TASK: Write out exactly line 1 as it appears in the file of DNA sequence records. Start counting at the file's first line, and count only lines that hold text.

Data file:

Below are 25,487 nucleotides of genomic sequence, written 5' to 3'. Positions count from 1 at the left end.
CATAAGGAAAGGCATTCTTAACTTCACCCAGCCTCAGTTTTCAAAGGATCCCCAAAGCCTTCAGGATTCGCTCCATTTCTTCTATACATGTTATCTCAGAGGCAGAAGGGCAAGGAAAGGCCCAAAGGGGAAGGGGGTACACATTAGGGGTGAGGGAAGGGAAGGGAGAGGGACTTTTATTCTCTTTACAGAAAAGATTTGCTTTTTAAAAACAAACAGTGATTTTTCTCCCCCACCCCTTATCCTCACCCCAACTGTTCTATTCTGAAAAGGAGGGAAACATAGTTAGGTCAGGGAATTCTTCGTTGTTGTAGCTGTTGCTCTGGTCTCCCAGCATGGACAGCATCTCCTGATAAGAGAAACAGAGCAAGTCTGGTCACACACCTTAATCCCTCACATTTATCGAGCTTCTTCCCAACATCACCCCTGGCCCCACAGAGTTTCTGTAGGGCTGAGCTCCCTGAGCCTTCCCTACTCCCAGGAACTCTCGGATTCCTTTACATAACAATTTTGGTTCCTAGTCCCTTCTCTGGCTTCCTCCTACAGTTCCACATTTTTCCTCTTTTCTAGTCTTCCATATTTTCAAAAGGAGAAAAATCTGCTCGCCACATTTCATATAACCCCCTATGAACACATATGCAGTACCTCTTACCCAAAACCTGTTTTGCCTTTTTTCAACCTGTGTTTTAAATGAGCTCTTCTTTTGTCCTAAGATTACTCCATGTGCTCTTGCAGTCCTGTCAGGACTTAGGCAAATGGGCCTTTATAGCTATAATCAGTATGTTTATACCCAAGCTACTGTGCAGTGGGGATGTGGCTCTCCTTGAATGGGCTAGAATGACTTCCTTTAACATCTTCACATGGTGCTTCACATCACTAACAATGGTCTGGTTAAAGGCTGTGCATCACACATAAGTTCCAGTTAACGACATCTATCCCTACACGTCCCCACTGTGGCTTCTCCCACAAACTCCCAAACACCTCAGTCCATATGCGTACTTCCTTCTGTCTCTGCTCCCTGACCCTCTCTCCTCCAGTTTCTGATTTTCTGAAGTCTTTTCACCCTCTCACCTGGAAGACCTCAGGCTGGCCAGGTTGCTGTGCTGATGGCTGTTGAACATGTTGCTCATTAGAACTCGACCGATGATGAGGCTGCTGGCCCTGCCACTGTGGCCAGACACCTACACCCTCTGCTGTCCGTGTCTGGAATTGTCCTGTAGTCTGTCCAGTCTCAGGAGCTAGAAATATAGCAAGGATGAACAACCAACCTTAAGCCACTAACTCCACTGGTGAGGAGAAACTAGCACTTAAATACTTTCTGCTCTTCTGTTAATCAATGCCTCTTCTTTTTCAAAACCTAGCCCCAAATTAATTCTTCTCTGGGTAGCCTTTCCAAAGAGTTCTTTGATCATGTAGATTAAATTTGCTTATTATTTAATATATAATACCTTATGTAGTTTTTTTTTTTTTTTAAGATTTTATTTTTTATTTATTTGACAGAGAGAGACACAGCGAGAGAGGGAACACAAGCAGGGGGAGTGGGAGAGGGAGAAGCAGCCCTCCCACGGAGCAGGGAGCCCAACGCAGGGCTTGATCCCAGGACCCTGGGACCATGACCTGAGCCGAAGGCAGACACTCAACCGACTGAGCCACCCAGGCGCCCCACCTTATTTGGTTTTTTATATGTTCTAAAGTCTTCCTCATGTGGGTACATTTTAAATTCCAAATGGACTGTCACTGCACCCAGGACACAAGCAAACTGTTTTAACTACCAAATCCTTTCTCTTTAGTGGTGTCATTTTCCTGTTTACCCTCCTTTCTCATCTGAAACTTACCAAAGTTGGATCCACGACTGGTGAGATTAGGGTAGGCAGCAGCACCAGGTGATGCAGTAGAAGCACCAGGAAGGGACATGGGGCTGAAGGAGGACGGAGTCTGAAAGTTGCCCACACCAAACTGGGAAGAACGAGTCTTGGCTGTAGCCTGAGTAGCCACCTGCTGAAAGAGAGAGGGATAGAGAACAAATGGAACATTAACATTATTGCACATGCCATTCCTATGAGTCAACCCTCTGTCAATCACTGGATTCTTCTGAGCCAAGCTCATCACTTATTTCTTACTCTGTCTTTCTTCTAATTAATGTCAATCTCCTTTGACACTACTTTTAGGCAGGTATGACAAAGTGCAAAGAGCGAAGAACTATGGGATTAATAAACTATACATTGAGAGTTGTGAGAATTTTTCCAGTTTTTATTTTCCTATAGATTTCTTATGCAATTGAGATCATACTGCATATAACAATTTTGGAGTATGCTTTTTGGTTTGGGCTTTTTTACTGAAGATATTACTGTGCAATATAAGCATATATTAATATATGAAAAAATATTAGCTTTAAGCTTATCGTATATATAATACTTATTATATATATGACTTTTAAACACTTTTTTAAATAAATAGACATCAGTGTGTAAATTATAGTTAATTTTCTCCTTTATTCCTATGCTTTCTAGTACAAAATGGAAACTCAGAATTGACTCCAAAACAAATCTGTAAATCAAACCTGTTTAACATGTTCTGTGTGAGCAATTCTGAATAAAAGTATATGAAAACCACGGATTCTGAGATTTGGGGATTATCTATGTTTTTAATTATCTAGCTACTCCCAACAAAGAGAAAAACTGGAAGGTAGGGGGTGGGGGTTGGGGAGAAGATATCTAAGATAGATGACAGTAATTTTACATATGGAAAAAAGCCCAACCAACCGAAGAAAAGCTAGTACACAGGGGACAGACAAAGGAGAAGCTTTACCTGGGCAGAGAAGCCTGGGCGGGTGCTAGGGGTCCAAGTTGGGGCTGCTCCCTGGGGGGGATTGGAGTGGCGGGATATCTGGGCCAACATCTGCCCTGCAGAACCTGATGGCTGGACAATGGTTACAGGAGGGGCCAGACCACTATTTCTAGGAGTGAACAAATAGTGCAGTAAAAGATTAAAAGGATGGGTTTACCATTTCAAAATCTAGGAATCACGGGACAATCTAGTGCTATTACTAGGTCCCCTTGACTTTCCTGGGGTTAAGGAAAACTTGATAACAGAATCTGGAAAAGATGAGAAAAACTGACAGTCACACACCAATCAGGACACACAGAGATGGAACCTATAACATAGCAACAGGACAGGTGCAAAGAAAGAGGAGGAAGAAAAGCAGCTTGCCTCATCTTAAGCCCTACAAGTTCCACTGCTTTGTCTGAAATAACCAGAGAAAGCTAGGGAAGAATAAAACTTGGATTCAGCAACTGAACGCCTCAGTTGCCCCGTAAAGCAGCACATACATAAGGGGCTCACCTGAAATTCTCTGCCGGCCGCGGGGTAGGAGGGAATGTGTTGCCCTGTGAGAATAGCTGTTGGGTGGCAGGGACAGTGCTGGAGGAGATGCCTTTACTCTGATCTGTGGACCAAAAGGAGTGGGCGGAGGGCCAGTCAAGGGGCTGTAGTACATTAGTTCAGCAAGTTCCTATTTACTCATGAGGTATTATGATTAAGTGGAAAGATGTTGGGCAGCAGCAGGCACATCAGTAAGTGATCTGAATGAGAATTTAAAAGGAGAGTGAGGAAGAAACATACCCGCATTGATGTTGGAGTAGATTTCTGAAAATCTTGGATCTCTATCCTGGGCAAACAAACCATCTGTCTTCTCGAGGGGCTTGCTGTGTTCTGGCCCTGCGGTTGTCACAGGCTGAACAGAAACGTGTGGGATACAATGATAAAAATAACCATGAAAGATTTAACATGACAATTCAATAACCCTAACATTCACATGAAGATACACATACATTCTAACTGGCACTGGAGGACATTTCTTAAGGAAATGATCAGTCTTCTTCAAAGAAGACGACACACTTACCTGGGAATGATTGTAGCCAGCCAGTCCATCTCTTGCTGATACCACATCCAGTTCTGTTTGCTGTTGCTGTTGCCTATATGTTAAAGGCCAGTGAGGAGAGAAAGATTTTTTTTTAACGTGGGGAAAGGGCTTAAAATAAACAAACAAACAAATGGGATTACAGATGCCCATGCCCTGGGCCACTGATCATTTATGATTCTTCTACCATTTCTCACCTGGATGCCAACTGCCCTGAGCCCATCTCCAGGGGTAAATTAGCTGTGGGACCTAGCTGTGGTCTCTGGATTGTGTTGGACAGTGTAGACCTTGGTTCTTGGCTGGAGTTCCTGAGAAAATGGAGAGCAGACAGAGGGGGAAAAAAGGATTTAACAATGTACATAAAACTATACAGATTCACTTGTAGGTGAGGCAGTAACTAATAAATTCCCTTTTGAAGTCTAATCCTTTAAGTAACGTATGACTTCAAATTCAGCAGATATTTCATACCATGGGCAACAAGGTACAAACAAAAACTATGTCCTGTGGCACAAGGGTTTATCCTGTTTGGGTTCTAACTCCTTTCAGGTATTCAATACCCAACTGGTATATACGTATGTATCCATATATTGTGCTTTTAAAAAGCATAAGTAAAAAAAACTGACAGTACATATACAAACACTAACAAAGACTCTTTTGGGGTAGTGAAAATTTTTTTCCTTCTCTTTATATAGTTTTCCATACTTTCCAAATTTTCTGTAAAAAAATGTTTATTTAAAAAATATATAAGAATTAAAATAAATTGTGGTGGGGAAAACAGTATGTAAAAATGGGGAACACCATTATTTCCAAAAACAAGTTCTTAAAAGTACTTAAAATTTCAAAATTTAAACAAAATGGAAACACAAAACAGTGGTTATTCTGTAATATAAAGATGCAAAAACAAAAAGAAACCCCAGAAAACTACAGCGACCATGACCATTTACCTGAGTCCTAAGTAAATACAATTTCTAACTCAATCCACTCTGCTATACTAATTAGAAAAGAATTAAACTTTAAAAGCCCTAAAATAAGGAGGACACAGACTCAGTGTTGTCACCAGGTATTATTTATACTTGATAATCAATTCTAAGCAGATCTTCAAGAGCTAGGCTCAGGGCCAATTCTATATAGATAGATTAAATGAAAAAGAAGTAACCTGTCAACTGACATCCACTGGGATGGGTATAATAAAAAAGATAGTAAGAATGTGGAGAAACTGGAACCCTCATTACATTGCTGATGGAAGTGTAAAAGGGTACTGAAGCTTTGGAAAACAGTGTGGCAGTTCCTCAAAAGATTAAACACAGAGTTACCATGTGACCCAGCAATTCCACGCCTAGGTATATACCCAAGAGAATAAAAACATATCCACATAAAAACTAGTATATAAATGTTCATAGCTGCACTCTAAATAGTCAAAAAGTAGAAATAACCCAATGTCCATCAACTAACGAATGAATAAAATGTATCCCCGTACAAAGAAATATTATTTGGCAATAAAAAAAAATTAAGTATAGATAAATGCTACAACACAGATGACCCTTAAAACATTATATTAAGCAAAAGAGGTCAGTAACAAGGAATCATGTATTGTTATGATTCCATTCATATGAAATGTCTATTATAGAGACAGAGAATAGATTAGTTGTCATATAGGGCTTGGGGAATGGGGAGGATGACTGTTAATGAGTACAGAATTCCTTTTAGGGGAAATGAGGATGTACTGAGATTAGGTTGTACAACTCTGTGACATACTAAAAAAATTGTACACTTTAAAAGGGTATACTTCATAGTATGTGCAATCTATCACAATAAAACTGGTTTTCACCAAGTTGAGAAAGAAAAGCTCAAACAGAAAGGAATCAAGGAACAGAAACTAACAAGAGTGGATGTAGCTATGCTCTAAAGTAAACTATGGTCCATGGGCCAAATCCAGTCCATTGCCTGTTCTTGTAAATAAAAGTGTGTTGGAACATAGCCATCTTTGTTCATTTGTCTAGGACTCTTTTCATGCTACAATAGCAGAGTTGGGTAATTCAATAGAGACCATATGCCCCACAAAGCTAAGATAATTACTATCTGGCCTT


Below are 25,487 nucleotides of genomic sequence, written 5' to 3'. Positions count from 1 at the left end.